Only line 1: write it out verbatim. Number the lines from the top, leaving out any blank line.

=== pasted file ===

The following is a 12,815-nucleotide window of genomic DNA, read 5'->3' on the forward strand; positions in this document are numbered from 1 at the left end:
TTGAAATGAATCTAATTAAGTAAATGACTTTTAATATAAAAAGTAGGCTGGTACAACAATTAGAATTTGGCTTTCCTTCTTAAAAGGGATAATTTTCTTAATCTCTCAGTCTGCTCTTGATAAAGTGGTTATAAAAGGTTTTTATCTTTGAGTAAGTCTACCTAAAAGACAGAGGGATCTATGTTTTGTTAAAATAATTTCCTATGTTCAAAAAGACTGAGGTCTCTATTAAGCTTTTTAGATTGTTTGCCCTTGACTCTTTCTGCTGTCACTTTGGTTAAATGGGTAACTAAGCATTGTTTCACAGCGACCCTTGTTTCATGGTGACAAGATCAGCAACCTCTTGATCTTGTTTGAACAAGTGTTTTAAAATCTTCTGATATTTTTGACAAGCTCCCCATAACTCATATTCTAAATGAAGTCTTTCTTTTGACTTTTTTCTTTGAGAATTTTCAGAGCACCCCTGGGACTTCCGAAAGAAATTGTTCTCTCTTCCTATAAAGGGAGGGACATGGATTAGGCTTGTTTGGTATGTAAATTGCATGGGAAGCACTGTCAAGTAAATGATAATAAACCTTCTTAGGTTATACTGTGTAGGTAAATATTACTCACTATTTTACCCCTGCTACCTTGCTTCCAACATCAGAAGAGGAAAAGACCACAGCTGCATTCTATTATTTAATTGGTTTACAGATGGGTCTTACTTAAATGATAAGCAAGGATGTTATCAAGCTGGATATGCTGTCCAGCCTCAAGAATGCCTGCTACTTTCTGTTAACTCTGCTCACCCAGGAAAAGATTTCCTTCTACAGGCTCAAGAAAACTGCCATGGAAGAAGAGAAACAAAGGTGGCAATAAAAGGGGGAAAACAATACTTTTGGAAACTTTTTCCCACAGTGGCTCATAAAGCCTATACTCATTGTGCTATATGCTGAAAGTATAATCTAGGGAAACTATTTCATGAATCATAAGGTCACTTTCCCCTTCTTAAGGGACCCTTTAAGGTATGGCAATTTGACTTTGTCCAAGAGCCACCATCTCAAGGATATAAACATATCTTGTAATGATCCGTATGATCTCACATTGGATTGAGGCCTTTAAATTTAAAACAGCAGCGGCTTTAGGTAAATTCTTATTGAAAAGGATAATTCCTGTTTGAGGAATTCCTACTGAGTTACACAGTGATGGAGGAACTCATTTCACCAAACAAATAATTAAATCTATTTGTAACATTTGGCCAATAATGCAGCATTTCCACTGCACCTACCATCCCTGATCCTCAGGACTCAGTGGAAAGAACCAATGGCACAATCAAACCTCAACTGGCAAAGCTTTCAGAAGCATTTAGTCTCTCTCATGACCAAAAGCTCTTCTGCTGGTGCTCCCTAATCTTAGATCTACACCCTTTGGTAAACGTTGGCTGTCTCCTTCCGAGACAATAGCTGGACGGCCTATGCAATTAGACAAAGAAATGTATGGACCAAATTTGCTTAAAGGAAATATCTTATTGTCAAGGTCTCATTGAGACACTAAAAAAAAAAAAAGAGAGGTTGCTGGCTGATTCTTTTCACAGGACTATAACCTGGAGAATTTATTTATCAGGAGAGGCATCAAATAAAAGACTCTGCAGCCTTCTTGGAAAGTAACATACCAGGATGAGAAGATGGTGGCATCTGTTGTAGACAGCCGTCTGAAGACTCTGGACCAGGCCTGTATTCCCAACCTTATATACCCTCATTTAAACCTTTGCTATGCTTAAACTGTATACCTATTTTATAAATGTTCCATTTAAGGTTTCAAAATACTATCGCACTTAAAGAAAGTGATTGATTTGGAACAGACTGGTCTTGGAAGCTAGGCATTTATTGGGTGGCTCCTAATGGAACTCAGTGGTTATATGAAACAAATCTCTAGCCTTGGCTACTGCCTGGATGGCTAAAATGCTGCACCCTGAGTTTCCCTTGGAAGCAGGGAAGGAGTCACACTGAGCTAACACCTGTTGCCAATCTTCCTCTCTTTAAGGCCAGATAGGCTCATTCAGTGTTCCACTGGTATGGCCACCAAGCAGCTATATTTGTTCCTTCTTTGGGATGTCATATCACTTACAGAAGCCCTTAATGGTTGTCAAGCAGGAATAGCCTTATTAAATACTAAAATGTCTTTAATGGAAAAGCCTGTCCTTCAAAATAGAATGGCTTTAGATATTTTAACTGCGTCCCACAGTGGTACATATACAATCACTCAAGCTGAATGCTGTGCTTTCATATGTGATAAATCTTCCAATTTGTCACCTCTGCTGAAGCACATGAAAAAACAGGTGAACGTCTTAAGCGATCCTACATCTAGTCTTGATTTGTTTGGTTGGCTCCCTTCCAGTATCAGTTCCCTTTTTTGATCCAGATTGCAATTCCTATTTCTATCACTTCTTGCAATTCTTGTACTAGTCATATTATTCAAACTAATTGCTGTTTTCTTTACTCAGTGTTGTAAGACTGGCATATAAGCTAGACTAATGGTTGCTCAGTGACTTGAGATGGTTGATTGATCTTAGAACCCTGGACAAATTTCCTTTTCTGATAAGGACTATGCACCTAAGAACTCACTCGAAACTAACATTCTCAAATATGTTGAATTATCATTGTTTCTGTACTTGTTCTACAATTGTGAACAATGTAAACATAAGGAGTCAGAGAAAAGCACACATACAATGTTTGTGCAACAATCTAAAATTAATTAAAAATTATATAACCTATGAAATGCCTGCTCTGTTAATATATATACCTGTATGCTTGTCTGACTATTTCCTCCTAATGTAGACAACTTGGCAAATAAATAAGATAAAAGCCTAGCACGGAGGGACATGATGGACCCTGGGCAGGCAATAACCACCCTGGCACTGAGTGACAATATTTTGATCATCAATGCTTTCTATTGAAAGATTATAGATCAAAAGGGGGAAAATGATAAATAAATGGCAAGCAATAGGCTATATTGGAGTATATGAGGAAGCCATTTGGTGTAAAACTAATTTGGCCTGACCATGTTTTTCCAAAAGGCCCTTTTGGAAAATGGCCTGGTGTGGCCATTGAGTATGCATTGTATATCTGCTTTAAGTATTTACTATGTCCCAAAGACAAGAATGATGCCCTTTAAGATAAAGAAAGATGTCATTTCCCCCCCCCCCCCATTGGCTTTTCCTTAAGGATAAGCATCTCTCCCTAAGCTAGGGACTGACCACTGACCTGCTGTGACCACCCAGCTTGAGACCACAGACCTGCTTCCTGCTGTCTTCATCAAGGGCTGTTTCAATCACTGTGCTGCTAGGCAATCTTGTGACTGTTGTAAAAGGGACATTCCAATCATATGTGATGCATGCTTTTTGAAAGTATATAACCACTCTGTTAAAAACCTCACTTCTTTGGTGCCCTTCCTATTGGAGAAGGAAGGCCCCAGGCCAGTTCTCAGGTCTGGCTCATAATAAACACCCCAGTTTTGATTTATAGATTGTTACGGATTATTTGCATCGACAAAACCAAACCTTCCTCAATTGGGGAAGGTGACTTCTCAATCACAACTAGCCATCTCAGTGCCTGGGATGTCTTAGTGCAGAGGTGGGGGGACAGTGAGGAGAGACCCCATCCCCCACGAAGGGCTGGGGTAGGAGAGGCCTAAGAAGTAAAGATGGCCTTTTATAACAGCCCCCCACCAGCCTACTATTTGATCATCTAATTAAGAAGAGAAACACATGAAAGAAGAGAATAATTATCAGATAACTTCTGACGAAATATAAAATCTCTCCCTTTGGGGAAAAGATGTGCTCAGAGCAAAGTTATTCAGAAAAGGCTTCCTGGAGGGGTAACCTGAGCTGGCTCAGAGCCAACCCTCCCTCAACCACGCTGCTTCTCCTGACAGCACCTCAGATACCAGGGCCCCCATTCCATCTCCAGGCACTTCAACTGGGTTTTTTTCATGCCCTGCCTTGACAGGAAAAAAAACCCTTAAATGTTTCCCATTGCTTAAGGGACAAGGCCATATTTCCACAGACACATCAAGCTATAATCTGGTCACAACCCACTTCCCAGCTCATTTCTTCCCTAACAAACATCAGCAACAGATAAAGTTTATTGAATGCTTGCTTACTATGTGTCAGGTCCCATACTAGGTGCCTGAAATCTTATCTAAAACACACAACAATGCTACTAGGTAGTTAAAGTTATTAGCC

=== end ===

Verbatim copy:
The following is a 12,815-nucleotide window of genomic DNA, read 5'->3' on the forward strand; positions in this document are numbered from 1 at the left end: